Garage Museum of Contemporary Art: Spring 2016 Exhibitions
Garage Museum of Contemporary Art launches its spring program on March 17, 2016. Exhibitions by Köken Ergun, Taryn Simon, and Viktor Pivovarov take over the galleries, as Rashid Johnson presents his largest work ever in the atrium of the Rem Koolhaas/OMA-designed museum, located in Moscow’s Gorky Park.
Together, the four very different solo projects remind us how facts can often appear stranger than fiction. Köken Ergun’s Young Turks (January 30–March 26) traces the impact of Turkish international schools in more than 100 countries around the world. Using an intimate documentary style, Ergun shot footage during his research in Turkey, Kenya, and Indonesia, focusing on the Turkish Olympics, an idiosyncratic event organized annually by the network of schools.
Action Research / The Stagecraft of Power (through May 22) features two new series by Taryn Simon and continues a three-year-long collaboration between the artist and the Museum. Paperwork, and the Will of Capital resurrects diplomatic agreements through representations of the floral arrangements that flank the signatories. Complementing this body of work, “Black Square” is an ongoing series Simon began in 2006 that was never before exhibited in its entirety. Like the renowned artwork of Kazimir Malevich, Simon’s photographs are loaded with tension and ambiguity.
The most recent iteration of the series is Black Square XVII, which Simon produced as part of the Garage Field Research program in 2015. For her most ambitious research initiative to date, the artist embarked on a collaboration with Russia’s State Atomic Energy Corporation (ROSATOM) to prepare a work of art made from nuclear material. The process of realizing this project gave rise to a film, which was partly shot on location at the ROSATOM plant and will continue to develop as part of the exhibition in a customized film studio, where experts from different fields will speak about the atomic era.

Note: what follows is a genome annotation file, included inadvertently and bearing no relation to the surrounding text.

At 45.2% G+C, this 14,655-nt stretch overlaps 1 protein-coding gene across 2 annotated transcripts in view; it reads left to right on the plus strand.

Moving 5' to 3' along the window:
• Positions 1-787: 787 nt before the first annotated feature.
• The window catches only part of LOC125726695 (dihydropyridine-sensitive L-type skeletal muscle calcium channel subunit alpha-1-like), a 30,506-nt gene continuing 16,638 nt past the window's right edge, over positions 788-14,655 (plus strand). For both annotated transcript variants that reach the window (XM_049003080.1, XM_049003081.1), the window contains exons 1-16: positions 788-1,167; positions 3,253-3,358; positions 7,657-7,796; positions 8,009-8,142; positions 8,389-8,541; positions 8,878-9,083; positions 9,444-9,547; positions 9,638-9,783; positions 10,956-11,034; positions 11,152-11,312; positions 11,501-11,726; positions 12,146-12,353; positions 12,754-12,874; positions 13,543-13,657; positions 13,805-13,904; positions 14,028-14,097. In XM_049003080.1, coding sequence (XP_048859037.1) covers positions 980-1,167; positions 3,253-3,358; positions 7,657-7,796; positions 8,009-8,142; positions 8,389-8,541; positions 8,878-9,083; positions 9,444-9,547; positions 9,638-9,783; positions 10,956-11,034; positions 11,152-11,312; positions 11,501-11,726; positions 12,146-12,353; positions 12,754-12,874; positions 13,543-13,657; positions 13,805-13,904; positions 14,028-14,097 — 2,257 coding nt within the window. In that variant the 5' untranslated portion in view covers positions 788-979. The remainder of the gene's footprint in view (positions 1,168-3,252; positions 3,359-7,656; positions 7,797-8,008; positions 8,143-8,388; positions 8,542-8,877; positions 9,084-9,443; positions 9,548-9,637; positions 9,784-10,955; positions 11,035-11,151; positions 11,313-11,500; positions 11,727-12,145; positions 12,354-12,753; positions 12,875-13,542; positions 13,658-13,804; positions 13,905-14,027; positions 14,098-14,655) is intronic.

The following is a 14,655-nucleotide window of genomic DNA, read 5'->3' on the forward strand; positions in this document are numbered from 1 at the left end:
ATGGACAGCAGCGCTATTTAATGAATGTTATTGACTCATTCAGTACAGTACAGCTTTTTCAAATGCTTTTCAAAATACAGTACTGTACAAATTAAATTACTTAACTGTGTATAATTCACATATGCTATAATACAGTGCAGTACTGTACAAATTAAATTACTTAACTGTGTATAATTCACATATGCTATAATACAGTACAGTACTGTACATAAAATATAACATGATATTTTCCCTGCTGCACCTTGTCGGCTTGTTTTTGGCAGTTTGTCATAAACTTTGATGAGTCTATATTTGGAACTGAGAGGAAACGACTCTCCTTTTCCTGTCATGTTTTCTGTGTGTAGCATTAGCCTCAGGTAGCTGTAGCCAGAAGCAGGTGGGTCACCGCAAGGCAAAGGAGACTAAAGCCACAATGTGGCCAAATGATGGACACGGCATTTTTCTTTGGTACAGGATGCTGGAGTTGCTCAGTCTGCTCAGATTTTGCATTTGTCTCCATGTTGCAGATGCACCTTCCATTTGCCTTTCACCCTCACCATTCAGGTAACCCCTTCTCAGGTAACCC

A key member of the Moscow Conceptualist movement, Viktor Pivovarov helped shape the Russian underground art scene from the 1960s. For The Snail’s Trail, he has collaborated with an architect to create an immersive environment, taking audiences on a journey through his highly personalized graphic style. The exhibition includes works from the mid-1970s through to recent paintings, revealing the mesmerizing interior worlds he creates in his work as a painter, book designer, illustrator, theoretician, creator of conceptual albums, memoirist, and writer.
For the third commission in Garage Atrium, Rashid Johnson has produced Within Our Gates, an installation using a towering grid structure to house a unique, living ecosystem in the Museum that visitors can enter and explore. Constructed as a maze-like environment for all the senses,Within Our Gates integrates tropical plants with sculptural elements, moving image, sound, and everyday objects to immerse the viewer in the artist’s poetic manifestation of a world where fictions and facts, histories and speculations converge.